What If Apple REALLY Gave A Shit About Music....

The website for Apple's new streaming service, Apple Music says that the company is "Profoundly passionate about music."

I disagree. 

While the streaming service promises to be a great experience for music listeners, it is going to be a bust for the independent musicians who create the content of that service. 

I've written a bit about why here and here and have been trying to think of solutions.

One obvious one is for Apple to increase their streaming rates. Right now they're twice what Spotify pays, but that's not as generous as it may seem. While major artists like Taylor Swift will still make plenty of money with this model, smaller artists will have a tough time even breaking even. For example, if someone goes to buy my album for $9.99, in the past I would have been paid about $6. Now I'll get $.002 per stream - I'll need a LOT of streams to make the same amount of money. 

But in addition, one of the main qualms the general public seems to have with streaming rates is that all the money is going to go to labels anyway, not to the artists. 

So I had an idea. It's a crazy idea, but it's one that IS possible. 

It's an idea that's visionary and bold - two qualities of vision that Apple prides itself in having. Most readers will say that it will likely never happen, but if it did, the effect could be very positive. Revolutionary even. 

This past weekend there was a moveON petition asking Apple to include album credits in Apple music, so when you click on a Miles Davis album you can see that Gil Evans was the arranger and that Paul Chambers played bass. 

This would be a good thing for sure, but I couldn't help feeling a little sad when I saw so many of my musician friends passionately "sharing" it: wouldn't it be great if there was a similar petition asking Apple to make their streaming service sustainable?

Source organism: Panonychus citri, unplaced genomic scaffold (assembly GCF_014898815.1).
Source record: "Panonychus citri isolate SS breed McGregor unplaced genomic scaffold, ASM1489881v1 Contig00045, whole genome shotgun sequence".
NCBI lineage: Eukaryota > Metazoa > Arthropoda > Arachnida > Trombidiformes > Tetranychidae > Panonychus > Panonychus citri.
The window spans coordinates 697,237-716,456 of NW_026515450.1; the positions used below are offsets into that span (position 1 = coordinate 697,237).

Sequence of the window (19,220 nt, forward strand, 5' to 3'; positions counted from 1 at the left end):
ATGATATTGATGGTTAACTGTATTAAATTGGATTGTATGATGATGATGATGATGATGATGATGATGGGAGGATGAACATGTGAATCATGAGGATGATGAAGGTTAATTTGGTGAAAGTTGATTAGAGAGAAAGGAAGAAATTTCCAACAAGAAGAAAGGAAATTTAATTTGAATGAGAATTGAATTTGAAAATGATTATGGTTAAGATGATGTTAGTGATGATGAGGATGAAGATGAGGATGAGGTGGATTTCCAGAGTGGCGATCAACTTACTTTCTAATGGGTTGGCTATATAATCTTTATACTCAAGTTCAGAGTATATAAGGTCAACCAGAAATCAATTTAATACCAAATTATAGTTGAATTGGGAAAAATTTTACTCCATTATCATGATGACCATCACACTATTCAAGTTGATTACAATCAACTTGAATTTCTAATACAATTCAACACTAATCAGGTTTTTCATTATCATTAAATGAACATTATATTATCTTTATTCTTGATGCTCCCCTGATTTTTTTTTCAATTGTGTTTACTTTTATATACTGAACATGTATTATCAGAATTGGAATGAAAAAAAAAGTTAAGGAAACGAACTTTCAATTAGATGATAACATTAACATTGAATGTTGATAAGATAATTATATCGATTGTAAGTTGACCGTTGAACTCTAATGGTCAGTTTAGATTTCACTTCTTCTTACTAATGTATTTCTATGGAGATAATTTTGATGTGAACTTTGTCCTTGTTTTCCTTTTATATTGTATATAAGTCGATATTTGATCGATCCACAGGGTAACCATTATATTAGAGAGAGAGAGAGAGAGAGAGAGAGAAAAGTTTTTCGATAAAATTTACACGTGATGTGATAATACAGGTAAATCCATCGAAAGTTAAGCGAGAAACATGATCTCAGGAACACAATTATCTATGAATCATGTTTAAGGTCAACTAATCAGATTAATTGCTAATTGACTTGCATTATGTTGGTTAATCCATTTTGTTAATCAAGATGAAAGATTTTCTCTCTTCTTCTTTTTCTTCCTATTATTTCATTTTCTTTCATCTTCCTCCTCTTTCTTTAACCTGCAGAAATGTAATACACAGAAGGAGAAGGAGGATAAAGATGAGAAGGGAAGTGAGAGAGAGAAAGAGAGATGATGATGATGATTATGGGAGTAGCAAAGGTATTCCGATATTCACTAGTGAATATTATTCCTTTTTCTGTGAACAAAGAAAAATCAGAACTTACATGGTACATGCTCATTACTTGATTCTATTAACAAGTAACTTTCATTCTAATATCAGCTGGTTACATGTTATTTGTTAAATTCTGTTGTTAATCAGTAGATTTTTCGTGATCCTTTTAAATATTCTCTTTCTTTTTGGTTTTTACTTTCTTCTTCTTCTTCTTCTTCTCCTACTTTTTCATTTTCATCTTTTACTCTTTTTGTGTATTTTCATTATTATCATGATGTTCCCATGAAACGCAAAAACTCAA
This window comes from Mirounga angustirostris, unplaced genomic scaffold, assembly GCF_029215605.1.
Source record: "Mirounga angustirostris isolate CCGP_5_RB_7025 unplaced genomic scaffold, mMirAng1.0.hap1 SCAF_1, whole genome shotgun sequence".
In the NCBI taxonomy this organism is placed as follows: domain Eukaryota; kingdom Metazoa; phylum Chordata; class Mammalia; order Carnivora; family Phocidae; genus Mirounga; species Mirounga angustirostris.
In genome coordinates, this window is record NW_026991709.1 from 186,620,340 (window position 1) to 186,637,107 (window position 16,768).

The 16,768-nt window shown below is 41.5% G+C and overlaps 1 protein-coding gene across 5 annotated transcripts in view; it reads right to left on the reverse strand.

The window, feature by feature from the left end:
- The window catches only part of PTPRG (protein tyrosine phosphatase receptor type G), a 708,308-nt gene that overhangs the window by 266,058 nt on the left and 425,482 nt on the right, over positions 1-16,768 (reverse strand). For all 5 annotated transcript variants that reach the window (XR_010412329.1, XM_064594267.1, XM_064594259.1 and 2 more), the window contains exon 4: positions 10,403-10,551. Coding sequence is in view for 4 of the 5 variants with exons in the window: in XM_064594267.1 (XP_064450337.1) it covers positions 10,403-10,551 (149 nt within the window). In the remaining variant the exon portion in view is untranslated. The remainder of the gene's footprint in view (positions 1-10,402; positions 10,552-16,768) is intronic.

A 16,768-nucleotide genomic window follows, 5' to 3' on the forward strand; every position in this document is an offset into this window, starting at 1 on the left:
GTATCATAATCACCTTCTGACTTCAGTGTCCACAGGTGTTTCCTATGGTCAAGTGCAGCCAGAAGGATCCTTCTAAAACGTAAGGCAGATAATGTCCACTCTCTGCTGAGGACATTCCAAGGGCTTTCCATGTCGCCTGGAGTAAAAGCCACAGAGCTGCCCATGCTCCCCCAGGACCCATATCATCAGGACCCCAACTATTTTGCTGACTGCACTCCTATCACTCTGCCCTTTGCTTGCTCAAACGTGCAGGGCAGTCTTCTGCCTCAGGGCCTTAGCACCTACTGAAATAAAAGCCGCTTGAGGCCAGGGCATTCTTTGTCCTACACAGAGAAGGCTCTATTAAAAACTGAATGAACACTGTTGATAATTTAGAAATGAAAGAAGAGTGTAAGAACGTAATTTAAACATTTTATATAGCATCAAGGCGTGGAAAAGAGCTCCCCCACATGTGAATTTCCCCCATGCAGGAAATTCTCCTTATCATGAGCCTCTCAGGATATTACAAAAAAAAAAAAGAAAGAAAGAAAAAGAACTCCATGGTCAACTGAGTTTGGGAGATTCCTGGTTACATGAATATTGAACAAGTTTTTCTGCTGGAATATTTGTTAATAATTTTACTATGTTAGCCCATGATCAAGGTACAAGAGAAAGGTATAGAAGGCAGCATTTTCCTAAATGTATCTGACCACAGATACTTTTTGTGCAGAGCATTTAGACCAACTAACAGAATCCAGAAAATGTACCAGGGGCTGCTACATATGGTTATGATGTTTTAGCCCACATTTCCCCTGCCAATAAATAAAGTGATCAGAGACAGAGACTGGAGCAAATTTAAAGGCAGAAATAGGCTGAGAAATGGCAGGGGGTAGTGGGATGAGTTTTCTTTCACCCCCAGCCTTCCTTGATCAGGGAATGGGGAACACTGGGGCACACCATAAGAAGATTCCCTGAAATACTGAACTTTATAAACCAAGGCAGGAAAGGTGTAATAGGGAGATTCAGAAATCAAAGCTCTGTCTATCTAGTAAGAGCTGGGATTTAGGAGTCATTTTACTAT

So I thought of another petition. Why not petition Apple to take $500 Million a year and form an independently run board to provide grants to independent artists to cover part or all of their recording costs. Say between $1000 and $10,000. While this may seem like a lot of money, $500 million just a drop in the bucket for Apple - they're sitting on $178 BILLION dollars in a cash, a number which will likely grow in the coming years.

But for the music industry, especially independent and non mainstream musicians, this could be the shot in the arm that could revitalize their music economy. 

I know their are issues with grants and these types of organizations, but I'd say that the benefits would far outweigh the negatives. I've spent the past two years in Vancouver, and while the Canada Council for the Art's budget is small ($125 Million with only $25 million given to independent artists) I've seen a noticeable effect on how it plays into the music and arts economy here, versus in the US. To be blunt, I'm getting paid more for the the small day to day gigs I have here than I ever did in the US. Musicians can apply for funding for their album, and these monies go to support the entire music economy: recording studios, side musicians, rehearsals, mastering engineers.

A guitar player friend of mine even just got a grant so he could study with the saxophonist Tim Berne in NYC. While the system isn't perfect, I have to say, musicians here seem to be struggling less. 

If Apple were to give back directly to the musicians that are helping fill their coffers by providing the content that people fill their Ipods with, it wouldn't just be innovative: It would show that Apple really DOES care about music. 

The Apple Music site also says that "This is just the beginning."

Hopefully the next step is an innovative and sustainable way of compensating artists, so that the laggard music industry can thrive once again.